Greater Surbiton

The perfect is the enemy of the good

Better hostile democracies than friendly dictatorships

The democratic order that has reigned in Western Europe since World War II, and that has since expanded to include the Iberian Peninsula, Eastern Europe and the Balkans, owes its existence to our wartime alliance with one of the most murderous totalitarian regimes in human history. It was Stalin’s Soviet Union, heavily supported militarily and economically by the US and Britain, that bore the brunt of the fighting that destroyed Hitler’s Third Reich, thereby enabling the liberation of Western Europe from Nazism. In the cause of this war-effort, Allied leaders Winston Churchill and Franklin D. Roosevelt befriended Stalin and hobnobbed with him; their medias extolled the virtues of his regime. It was not a pretty thing to do, as Stalin’s Western-backed forces carried out genocidal crimes of their own against Chechens, Crimean Tartars and other Soviet subject nationalities during and after the war. It defeated one mortal enemy of the democratic world, only to raise another in its place; one that took nearly another half-century to bring down. Yet history has generally looked favourably upon our wartime alliance with Stalin, as one born of necessity.

In the sixty-six years that have followed the defeat of Hitler, the dilemma has been posed again and again, as successive Western leaders have felt compelled to ally with one monster to contain or defeat another. Nixon brokered a rapprochement with Mao Zedong’s China so as better to contain the Soviet Union. Henry Scoop Jackson quashed a Congressional motion directed against Marcelo Caetano’s Portuguese dictatorship as the price for the use of a base in Portugal’s Azores Islands to transport military supplies to Israel during the Yom Kippur War of 1973. Margaret Thatcher enjoyed crucial support from Chile’s Augusto Pinochet during the Falklands War of 1982 against Argentina’s Galtieri dictatorship.

These dealings with dictators often burn the hands of the Western statesmen who engage in them, or return to haunt them.The US tilted in favour of Saddam Hussein’s Iraq against Khomenei’s Iran during the Iran-Iraq War of the 1980s; Donald Rumsfeld’s handshake with the Iraqi tyrant during his 1983 visit to Baghdad was widely publicised by his enemies during the 2000s. The US’s alliance with Islam Karimov’s Uzbekistan collapsed following US criticism of Karimov’s massacre of protesters at Andijan in 2005. Most recently, Tony Blair’s dealings with the now-embattled Muammar Gaddafi are being loudly trumpeted by his critics, despite the benefits they brought to Britain and the US in the War on Terror.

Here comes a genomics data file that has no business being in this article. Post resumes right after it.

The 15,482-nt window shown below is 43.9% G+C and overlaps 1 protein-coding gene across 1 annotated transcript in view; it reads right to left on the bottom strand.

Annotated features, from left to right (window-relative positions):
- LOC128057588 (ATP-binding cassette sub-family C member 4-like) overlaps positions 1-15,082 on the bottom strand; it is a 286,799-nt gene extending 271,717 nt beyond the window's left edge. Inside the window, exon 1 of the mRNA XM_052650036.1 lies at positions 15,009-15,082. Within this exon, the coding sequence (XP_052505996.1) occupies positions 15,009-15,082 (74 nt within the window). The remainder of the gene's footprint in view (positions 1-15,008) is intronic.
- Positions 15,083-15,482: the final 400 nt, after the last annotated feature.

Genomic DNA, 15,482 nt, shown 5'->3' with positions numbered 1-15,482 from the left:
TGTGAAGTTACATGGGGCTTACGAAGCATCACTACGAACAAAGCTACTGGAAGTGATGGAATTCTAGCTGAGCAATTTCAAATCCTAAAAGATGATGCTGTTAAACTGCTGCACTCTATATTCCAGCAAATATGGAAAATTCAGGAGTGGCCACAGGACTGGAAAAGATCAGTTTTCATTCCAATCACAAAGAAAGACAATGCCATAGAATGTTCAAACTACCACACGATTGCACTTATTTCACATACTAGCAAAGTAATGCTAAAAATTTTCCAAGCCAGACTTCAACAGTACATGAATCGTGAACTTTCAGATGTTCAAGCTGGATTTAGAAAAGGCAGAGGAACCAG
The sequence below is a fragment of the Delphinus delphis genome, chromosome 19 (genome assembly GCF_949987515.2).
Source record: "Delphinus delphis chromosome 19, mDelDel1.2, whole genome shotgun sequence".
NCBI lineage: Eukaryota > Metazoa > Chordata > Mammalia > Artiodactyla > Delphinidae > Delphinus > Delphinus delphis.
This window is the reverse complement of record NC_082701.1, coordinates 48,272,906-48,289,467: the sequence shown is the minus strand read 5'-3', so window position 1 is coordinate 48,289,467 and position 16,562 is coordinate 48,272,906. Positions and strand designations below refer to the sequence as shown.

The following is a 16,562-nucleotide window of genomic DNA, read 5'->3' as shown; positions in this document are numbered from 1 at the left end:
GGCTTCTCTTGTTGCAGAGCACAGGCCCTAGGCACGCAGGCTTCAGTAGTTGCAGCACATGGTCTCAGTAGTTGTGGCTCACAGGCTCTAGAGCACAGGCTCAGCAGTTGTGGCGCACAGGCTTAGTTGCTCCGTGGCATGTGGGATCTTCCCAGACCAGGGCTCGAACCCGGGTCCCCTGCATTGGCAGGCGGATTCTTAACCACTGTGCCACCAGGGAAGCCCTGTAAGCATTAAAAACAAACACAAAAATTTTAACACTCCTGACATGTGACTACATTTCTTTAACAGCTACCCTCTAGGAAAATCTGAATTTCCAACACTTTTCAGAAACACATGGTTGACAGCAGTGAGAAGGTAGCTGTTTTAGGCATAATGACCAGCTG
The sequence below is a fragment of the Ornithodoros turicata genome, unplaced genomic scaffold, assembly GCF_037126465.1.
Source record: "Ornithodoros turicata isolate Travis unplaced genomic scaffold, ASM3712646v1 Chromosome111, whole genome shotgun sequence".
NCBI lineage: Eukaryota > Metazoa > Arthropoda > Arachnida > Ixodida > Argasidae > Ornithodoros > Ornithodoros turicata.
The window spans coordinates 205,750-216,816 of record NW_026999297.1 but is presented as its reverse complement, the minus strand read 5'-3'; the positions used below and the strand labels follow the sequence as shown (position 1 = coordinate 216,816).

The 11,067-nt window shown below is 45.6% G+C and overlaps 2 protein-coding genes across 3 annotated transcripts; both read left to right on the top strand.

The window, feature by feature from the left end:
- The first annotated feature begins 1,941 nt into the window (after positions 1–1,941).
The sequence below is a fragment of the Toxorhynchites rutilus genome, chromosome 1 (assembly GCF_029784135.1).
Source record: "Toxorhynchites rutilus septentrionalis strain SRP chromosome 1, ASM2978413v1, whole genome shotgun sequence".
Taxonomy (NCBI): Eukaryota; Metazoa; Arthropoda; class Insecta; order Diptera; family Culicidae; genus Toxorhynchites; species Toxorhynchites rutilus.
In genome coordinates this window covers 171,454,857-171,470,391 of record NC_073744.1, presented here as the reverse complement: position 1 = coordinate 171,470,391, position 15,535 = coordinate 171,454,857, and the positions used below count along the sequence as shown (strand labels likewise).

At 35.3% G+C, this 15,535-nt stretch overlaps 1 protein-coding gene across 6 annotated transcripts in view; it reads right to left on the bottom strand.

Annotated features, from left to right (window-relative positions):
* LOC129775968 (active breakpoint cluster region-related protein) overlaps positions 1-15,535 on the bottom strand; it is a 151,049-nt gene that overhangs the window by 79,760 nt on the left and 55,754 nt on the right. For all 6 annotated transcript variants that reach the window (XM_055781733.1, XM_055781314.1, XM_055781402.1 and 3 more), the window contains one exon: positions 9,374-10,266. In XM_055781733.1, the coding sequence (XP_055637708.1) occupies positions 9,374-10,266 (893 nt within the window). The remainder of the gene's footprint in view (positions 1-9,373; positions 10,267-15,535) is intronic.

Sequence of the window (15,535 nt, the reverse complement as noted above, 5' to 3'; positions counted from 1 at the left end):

Those ready to condemn Blair over Gaddafi should ask themselves whether they would equally have condemned Churchill for his support for Stalin in the 1940s. Or whether Britain was wrong to go to the aid of Ioannis Metaxas’s fascist dictatorship in Greece, when it was attacked by Benito Mussolini’s Fascist Italy in 1940. Or whether we would have done better to have left undemocratic Kuwait to Saddam Hussein in 1990. The reality is that, so long as the world is largely made up of tyrannical regimes, the West will be forced to collaborate with some of them. The alternative would be for the US and Britain to abandon foreign policy altogether and become like Switzerland or Sweden. Nobody should need pointing out that it was the US and Britain, not Switzerland or Sweden, that defeated first Nazi Germany, then the Soviet Union.

There is, however, no getting away from the fact that collaboration with dictatorships is discrediting and morally corrupting for the Western statesmen who engage in it. It may be imposed by necessity, but it should not be chosen by preference. Nor do such alliances work well in the long run. Saudi Arabia, Egypt and other Arab tyrannies may be long-standing allies of the US, but it was they that spawned al-Qaeda – led by the Saudi Osama bin Laden and the Egyptian Ayman al-Zawahiri. Pakistan, with its dysfunctional parliamentary system and history of periodic military rule, may be a traditional US ally, but its weakness in the face of Islamic extremism and the collusion of parts of its security forces with the Taliban insurgency in Afghanistan makes it a much graver security risk for the West today than traditionally pro-Moscow but stable democratic India.